COVID-19 Outlook: Stabilizing Transmission in Northern Areas Provides New Optimism

With another week of updated data and projections through our COVID-Lab forecasting model, here are this week’s updates:

National Updates

  • The average PCR test positivity rate across the 813 counties we included in our model this week is 10.4%, down from 11.2% last week. Two-thirds of these counties are also seeing declining transmission rates.  
  • National average weekly case incidence is still above 300 cases per 100,000 residents, and one-quarter of the counties we monitor remain above 400 weekly cases per 100,000 residents. Some of the highest case incidence still remains in Alaska, Idaho, Iowa, Minnesota and Wisconsin. Like last fall, the Dakotas have also worsened, and Bismarck, N.D., now leads the country with more than 800 weekly cases per 100,000 individuals.
  • National adult hospital census is declining, now below 75,000 individuals. When you break down the national data, you see that substantial declines in adult hospital census in the South, Mid-Atlantic, and the West are now accompanied by stabilizing adult hospitalizations across many areas of the Upper Midwest, Mountain States and Northeast. 
  • Pediatric hospital census is also declining, hovering around 1,200 individuals nationally. Interestingly, more highly vaccinated northern regions, such as the Northeast, are proving resilient against increases in pediatric hospital census, while less well vaccinated communities across the Midwest and Mountain States are seeing an increase in pediatric admissions.  

Notable Regional Data

  • The highest reproduction numbers (a measure of transmission that estimates how many additional individuals, on average, will be infected by every positive case) this week are concentrated in counties across Minnesota and Wisconsin, although adult hospital census appears to be plateauing well below winter peaks these states experienced last year.  
  • Counties throughout Michigan are uniformly experiencing an increase in cases, but our projections reveal that many communities may soon reach peak case incidence. Michigan’s adult hospital census is plateauing near 1,500 patients, well below the peak of 4,000 patients the state saw late last winter. And while pediatric hospital census is rising—now 30 patients across the state—it is still half of the peak documented during the last surge.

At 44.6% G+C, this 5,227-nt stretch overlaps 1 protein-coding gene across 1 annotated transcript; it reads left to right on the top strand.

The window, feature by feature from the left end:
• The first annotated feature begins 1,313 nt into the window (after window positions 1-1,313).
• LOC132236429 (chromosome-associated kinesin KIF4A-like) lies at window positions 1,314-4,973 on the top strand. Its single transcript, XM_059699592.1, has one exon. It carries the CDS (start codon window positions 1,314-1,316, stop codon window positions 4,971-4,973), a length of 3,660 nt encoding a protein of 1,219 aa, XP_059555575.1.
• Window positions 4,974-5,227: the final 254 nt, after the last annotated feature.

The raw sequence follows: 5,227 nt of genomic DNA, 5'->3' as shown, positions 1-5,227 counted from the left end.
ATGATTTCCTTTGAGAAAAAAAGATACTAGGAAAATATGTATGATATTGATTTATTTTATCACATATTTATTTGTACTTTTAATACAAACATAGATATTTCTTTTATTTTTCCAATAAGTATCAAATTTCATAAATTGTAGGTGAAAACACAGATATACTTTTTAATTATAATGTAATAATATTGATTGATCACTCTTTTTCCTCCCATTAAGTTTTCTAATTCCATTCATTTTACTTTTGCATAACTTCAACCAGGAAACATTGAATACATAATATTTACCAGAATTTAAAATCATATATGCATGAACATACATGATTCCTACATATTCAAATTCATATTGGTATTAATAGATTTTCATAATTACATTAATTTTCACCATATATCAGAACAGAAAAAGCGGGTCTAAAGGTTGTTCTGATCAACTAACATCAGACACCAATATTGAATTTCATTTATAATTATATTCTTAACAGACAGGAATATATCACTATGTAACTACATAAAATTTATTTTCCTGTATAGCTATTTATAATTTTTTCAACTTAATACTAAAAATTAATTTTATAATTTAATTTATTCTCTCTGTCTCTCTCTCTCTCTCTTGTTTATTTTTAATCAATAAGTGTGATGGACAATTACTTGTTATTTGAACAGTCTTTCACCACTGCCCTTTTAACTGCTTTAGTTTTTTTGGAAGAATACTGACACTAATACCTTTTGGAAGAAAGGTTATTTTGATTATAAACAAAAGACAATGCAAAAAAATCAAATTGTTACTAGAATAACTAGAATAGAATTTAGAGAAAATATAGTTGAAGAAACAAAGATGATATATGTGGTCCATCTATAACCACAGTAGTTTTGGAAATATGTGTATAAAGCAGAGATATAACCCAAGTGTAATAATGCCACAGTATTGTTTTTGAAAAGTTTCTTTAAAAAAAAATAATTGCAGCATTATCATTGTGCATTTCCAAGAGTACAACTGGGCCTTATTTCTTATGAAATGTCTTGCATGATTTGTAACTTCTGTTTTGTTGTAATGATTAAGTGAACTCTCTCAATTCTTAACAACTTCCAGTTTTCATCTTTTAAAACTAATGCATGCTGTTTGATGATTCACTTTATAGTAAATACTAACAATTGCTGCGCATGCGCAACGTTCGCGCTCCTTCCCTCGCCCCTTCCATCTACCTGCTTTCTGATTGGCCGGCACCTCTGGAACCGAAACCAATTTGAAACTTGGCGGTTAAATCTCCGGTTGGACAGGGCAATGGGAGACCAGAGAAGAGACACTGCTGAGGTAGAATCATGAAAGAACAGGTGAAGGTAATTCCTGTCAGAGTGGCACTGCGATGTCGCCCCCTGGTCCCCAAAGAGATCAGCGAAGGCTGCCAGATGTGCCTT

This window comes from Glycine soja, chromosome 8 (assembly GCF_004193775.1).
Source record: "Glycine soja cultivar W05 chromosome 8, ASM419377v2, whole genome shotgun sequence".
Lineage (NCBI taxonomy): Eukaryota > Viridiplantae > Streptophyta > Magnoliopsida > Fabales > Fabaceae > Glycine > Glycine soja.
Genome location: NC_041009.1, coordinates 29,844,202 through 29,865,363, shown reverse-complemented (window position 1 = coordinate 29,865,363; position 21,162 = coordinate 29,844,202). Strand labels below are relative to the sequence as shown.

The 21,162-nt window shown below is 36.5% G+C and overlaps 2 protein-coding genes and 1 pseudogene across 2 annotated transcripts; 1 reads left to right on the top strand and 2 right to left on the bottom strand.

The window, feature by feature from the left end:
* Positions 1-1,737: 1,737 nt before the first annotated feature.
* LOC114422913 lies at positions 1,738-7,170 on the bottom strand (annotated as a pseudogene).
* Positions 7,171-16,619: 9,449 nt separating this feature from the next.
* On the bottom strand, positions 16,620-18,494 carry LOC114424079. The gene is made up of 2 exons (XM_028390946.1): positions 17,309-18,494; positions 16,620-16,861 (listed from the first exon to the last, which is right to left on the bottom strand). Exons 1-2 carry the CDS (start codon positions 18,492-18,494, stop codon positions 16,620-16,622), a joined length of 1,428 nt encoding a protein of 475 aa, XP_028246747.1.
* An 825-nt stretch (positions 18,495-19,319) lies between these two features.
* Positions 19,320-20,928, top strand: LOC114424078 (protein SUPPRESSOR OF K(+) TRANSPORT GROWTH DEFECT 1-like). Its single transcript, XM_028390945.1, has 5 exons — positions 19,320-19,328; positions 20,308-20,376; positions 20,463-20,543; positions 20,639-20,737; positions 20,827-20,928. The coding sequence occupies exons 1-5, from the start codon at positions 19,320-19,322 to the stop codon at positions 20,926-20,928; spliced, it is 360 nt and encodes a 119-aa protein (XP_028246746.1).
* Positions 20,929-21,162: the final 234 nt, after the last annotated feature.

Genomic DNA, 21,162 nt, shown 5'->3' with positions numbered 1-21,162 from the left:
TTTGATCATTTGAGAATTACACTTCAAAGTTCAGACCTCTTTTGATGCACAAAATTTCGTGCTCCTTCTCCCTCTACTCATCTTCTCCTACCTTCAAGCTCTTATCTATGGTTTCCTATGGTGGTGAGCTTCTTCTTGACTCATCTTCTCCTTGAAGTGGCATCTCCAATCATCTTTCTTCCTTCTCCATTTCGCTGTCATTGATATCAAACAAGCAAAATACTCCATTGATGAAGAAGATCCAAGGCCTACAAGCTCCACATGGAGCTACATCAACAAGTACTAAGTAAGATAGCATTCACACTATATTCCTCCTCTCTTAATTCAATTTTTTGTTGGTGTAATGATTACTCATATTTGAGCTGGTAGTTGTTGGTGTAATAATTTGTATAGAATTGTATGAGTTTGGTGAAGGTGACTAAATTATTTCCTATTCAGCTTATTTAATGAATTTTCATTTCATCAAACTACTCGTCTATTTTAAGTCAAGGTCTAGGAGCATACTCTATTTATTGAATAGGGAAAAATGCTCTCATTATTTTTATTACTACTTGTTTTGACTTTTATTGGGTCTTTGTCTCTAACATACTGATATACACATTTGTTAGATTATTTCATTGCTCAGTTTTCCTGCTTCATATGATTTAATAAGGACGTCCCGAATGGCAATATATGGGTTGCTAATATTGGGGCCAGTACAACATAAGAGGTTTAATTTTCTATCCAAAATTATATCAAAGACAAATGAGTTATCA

Above are the projections for Macomb County in Michigan. 

  • This week, the rural areas west of Washington, D.C., Baltimore, and Philadelphia continue to demonstrate much higher case incidence than their more crowded adjacent metropolitan areas. However, like most of the country, our forecasts project that these more rural areas are reaching peak case incidence and beginning to stabilize.
  • California has seen rapid improvement across most of its counties—adult hospitalizations are now at 5,000 individuals, down from 7,500 earlier this month, and pediatric hospital census stands at only 75 children for the entire state (down from 125 earlier in September).
  • Colorado’s stabilizing hospitalization numbers and improving forecasts are reassuring. We are hopeful that Minnesota and Wisconsin will have a similar trajectory as Colorado and, thus, expect improvements in the coming weeks.   

Above are the projections for Denver County in Colorado. 

Northern Regions Proving Resilient Against COVID-19 Resurgence

The increasing case incidence that much of the Upper Midwest, Mountain States, and Northeast experienced in recent weeks—in patterns similar to what we saw early last fall—led many to raise concerns that another winter resurgence was looming. However, this week’s COVID-Lab forecasts show that these regions are likely to fare much better than last year. 

As we continue to follow the data, it is becoming clearer that any challenge to hospital capacity this fall and winter is likely to be dictated by regional vaccination rates. Areas with lower vaccination rates—like Idaho, Michigan and Iowa—are experiencing incrementally higher rates of community spread and increasing hospitalizations, while areas with more optimal vaccination rates have been less impacted by an increase in hospitalizations.  

It should be noted that even locations with lower vaccination rates and higher hospitalization numbers late this summer into early fall are now beginning to see adult hospitalizations plateau. This would suggest that population immunity, both from infection and vaccination, is helping to blunt the frequency of adult infections that require hospitalization. 

However, children remain an important potential reservoir for continued transmission of SARS-CoV-2 because they have not yet had the opportunity to be vaccinated. Children now account for more than one-quarter of all new cases in the country, a proportion that has been growing steadily over the last several months. Until children are able to be vaccinated, we continue to stress just how important adult vaccination is in protecting children. We saw evidence of this protective cocoon effect during the recent summer resurgence, and we expect this to be more evident as we move deeper into fall.